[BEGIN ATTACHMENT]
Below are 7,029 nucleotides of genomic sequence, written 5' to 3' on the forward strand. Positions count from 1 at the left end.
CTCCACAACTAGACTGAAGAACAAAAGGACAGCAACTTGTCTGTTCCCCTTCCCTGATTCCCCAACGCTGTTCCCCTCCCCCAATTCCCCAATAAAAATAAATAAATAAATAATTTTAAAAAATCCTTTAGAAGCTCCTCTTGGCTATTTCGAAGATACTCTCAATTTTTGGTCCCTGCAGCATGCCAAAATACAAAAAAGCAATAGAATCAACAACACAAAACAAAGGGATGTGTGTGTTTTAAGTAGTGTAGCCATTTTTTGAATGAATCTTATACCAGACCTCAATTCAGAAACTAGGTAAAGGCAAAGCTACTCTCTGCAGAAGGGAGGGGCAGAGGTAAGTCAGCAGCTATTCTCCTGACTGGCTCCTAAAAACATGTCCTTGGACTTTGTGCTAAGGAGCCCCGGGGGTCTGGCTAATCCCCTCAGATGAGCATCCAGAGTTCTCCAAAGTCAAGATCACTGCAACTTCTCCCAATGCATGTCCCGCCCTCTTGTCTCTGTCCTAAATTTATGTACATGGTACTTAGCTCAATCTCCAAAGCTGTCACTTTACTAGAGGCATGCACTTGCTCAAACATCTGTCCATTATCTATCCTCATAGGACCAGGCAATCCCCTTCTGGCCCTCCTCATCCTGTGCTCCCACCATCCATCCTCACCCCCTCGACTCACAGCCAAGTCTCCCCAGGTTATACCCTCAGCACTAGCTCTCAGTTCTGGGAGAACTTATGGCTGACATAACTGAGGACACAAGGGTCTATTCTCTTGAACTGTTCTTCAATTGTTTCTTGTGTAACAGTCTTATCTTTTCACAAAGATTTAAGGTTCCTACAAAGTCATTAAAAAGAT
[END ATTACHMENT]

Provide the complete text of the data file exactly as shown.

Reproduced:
Below are 7,029 nucleotides of genomic sequence, written 5' to 3' on the forward strand. Positions count from 1 at the left end.
CTCCACAACTAGACTGAAGAACAAAAGGACAGCAACTTGTCTGTTCCCCTTCCCTGATTCCCCAACGCTGTTCCCCTCCCCCAATTCCCCAATAAAAATAAATAAATAAATAATTTTAAAAAATCCTTTAGAAGCTCCTCTTGGCTATTTCGAAGATACTCTCAATTTTTGGTCCCTGCAGCATGCCAAAATACAAAAAAGCAATAGAATCAACAACACAAAACAAAGGGATGTGTGTGTTTTAAGTAGTGTAGCCATTTTTTGAATGAATCTTATACCAGACCTCAATTCAGAAACTAGGTAAAGGCAAAGCTACTCTCTGCAGAAGGGAGGGGCAGAGGTAAGTCAGCAGCTATTCTCCTGACTGGCTCCTAAAAACATGTCCTTGGACTTTGTGCTAAGGAGCCCCGGGGGTCTGGCTAATCCCCTCAGATGAGCATCCAGAGTTCTCCAAAGTCAAGATCACTGCAACTTCTCCCAATGCATGTCCCGCCCTCTTGTCTCTGTCCTAAATTTATGTACATGGTACTTAGCTCAATCTCCAAAGCTGTCACTTTACTAGAGGCATGCACTTGCTCAAACATCTGTCCATTATCTATCCTCATAGGACCAGGCAATCCCCTTCTGGCCCTCCTCATCCTGTGCTCCCACCATCCATCCTCACCCCCTCGACTCACAGCCAAGTCTCCCCAGGTTATACCCTCAGCACTAGCTCTCAGTTCTGGGAGAACTTATGGCTGACATAACTGAGGACACAAGGGTCTATTCTCTTGAACTGTTCTTCAATTGTTTCTTGTGTAACAGTCTTATCTTTTCACAAAGATTTAAGGTTCCTACAAAGTCATTAAAAAGAT